ALBANY, NEW YORK – Joseph Felix Strevell, 56, of Castleton, New York, was sentenced today to serve 30 months in prison, to be followed by a three-year term of supervised release, in connection with his guilty plea to five counts of perjury.
The announcement was made by Acting United States Attorney Grant C. Jaquith, New York State Police Superintendent George P. Beach, II, and Vadim D. Thomas, Special Agent in Charge of the Albany Field Office of the Federal Bureau of Investigation (FBI).
As part of his guilty plea, Strevell admitted that from 1997 to 1999, he served as a Deputy Secretary of State for the State of New York. He left that position in December 1999 to serve as the head of the state-funded Institute for Entrepreneurship, which he led until July 2001. In 2007, Strevell pled guilty in federal court to defrauding New York State while leading the Institute, including using Institute funds to give himself a $95,000.00 lump-sum raise without the approval of the Institute’s Board of Directors. He also admitted to improperly using Institute funds to pay for his personal expenses and those of his family.
In March 2009, the United States District Court for the Northern District of New York entered a judgment against Strevell for this conviction, requiring him to pay $111,500.00 in restitution to New York State, the victim of his offense. The judgment required Strevell to pay restitution at a minimum rate of $100 per month, or 10 percent of his gross monthly earnings, whichever was greater, and to pay full restitution immediately if at any time he had the resources to do so.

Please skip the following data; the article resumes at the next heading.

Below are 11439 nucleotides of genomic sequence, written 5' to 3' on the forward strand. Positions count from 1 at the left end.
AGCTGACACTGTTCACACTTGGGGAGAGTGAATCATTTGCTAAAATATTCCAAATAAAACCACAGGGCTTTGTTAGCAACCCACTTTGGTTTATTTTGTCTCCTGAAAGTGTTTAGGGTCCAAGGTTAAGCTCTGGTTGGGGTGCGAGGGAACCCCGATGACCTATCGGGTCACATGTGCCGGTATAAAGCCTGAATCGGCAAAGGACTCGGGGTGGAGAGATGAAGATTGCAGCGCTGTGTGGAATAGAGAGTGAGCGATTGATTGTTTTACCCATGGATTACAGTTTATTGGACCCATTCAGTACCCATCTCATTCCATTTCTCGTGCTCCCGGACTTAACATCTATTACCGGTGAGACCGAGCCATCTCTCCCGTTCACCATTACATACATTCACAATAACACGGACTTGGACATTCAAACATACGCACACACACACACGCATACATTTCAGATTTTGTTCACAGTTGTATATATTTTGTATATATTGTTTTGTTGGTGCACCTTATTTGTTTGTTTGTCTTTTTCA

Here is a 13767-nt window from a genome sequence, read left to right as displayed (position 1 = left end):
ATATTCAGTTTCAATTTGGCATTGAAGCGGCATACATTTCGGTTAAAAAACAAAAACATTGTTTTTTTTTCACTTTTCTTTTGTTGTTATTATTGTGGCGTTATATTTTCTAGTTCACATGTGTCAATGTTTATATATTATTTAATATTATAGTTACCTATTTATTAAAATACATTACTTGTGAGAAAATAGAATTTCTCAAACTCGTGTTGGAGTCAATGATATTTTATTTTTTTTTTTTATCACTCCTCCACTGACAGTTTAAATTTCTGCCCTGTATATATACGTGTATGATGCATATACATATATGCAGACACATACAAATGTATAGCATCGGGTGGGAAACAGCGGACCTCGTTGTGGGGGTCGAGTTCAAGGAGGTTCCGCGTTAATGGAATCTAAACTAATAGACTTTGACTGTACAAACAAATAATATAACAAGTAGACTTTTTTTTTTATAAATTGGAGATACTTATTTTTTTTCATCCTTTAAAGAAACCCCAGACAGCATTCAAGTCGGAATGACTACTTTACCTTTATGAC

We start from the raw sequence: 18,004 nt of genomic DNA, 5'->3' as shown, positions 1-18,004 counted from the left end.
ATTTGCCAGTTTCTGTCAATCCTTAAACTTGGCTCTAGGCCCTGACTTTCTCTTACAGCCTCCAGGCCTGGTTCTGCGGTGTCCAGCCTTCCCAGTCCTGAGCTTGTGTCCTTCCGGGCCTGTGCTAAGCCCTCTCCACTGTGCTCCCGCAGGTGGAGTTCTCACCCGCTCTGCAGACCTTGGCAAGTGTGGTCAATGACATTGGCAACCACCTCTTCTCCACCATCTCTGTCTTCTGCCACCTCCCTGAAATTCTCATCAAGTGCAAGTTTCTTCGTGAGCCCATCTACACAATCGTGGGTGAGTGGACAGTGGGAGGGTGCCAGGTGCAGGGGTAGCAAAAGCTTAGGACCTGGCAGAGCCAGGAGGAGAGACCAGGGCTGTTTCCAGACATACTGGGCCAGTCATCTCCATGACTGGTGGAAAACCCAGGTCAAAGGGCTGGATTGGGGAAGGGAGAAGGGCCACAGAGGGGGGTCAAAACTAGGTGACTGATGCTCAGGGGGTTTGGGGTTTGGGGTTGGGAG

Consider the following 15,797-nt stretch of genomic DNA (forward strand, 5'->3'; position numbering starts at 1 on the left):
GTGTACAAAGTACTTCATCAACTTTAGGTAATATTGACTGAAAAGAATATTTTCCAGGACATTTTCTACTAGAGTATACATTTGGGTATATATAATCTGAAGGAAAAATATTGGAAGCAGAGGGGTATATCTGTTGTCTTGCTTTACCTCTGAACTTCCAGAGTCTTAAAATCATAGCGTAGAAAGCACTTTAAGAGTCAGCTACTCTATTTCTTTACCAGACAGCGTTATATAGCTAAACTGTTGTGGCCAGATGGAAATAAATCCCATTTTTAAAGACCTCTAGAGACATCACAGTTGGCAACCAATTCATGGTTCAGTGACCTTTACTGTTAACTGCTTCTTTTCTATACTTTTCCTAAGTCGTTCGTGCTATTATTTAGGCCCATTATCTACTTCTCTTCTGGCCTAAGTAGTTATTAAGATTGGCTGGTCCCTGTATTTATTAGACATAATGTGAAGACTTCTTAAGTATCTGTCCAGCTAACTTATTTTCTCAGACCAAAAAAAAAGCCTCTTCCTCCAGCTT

In December 2014, the Civil Division of the U.S. Attorney’s Office for the Northern District of New York deposed Strevell under oath to determine whether he was complying with his restitution obligation. When questioned about how he was able to make a $75,440.00 down payment on a lease with an option to purchase a 138.55-acre horse farm in Rensselaer County in April and May 2013, Strevell falsely testified that his mother and aunt provided most of the funds to make the down payment. In fact, neither Strevell’s mother, nor aunt, contributed any money toward the down payment.
Strevell also lied during that deposition about whether he had paid for his daughter’s wedding in May 2014, falsely testifying that he contributed only “a couple thousand dollars” toward wedding expenses. In fact, Strevell paid for most of the wedding, contributing more than $30,000.00, including $10,435.00 in cash to one vendor directly, and transferring tens of thousands of dollars from his business to his daughter.
This case was investigated by the New York State Police and the FBI, and was prosecuted by Assistant U.S. Attorneys Jeffrey C. Coffman and Michael Barnett.